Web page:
Science has shown that human memory is faulty. Perhaps that is what makes these pictures so strong. Each one is inhabited by at least a soul or two, the figures propagate our memories with tales and stories. The scenes are small, and the figures often take precedent over the grand vistas. These people are not swallowed whole, as was occurring at nearly the same time on the other side of the world, in violent canvases like Turner’s. Nor are Hiroshige’s people overwhelmed by isolation like Friedrich’s Monk by Sea, rather they are taking part in the journey. Unlike those poor fellows caught in Romanticism’s epic riots of nature, these common, nameless folk are found in a continuum. These pictures can stand alone, but more effectively they link together. This isn’t the grand European tradition of landscape painting, all single formidable images swaddled in gold frames, this is the more common world as we see it, as we try to remember it.
I like thinking that the activeness of the figures in the prints suggest that as much as we might like to linger among the beauty of the landscape, time is
relentless and urges us on. It pays to notice the organization of the prints in the gallery, to read them first to last we walk from right to left around the space. In Japan the right was traditionally associated with the east and the rising of the sun, and the west with the left, where Paradise is, so albums and books in Japanese culture are read right to left, rather than our western left to right. Unlike Hiroshige’s later 100 Famous Views of Edo, the 53 Stations of the Tokaido Road forms a group fixed in a particular order, for me it heightens an understanding of the landscape during Hiroshige’s time.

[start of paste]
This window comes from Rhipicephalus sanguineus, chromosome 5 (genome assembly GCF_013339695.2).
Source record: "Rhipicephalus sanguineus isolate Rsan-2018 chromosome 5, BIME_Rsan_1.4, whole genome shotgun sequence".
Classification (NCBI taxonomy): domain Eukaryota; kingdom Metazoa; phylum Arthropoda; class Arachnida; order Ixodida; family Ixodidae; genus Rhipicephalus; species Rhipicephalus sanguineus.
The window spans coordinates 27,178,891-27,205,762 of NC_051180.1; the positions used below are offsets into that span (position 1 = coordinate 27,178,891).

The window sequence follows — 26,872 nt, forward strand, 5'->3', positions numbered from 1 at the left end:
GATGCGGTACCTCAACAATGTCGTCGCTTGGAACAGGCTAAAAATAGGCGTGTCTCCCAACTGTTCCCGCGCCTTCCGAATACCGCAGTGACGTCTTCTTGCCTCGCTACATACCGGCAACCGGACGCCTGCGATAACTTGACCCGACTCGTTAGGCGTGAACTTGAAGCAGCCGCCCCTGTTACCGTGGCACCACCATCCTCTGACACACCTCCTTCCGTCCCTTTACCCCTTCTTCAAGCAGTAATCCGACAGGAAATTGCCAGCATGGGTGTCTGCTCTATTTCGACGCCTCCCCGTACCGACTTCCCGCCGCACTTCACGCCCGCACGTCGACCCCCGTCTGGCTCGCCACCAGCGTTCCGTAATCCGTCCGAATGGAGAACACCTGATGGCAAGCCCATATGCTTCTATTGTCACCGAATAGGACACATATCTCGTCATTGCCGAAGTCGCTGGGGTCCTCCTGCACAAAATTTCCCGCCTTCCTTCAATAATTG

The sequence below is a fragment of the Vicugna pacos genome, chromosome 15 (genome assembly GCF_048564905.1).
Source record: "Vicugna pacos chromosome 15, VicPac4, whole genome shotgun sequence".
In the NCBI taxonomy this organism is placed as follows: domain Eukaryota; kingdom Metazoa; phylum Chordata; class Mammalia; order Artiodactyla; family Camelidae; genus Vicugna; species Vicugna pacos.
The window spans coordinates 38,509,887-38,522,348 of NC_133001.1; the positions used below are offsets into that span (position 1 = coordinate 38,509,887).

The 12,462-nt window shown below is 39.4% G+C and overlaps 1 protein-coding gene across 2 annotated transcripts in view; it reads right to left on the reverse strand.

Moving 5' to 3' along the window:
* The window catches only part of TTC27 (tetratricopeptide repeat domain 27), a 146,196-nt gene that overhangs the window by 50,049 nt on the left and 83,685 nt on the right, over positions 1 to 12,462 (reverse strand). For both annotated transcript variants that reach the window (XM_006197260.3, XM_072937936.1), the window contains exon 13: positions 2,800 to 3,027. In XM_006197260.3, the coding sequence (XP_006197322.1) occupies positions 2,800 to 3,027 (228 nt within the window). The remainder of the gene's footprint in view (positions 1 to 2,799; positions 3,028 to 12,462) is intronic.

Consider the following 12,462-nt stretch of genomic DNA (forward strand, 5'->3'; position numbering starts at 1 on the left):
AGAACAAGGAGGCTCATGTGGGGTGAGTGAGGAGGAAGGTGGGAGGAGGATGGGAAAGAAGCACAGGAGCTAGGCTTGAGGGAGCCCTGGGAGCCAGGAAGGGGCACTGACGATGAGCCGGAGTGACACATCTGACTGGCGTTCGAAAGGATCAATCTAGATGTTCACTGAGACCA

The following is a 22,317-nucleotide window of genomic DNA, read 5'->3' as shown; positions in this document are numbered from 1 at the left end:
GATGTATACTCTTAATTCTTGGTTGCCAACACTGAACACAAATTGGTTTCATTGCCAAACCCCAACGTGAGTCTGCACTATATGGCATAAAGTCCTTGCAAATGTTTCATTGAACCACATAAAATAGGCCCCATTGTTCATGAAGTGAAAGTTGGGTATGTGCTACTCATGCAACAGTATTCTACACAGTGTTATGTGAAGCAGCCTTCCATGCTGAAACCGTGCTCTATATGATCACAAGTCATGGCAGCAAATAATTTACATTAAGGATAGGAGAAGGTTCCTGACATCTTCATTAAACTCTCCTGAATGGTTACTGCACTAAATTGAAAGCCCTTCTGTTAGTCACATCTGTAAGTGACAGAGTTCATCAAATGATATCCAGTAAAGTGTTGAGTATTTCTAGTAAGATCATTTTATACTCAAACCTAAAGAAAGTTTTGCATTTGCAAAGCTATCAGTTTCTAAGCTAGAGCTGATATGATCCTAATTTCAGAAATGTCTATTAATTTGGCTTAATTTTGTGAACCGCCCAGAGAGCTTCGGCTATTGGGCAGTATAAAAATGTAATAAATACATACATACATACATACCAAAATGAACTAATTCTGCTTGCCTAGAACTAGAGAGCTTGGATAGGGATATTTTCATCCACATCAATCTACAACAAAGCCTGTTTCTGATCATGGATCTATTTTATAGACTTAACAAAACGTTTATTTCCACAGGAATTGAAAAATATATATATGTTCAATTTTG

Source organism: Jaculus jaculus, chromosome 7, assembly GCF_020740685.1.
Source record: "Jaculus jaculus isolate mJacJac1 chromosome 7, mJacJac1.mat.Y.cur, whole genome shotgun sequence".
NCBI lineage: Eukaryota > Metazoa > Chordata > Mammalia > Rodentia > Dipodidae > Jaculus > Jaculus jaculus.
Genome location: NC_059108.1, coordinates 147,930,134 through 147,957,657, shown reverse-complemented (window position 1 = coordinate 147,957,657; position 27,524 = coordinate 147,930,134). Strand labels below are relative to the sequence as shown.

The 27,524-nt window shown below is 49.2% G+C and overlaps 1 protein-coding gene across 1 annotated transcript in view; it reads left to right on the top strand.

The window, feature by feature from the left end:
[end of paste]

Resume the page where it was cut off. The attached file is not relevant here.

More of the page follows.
As Narazaki states, “To the Japanese, Hiroshige speaks in their own language, for he was the first artist to give full expression in print form to the Japanese awareness of the mingled sadness and beauty of life” (Narazaki, 13). So while individual prints from the 100 Famous Views of Edo might stand out more prominently than others, Tokaido Road as a whole does something a bit more solemn through its pacing, depicting literal resting points, but always pushing the viewer along with the figures in the pictures who make their way through these landscapes. Again from Narazaki, “For a Japanese then, whether he is looking at a painted scroll or at a series of prints, his aesthetic appreciation is inevitably mingled with a subconscious sense of time. The Westerner on the other hand views each picture or print as a separate entity: for him time does not move from right to left, either in a single work or in a collection of works” (Narazaki, 12).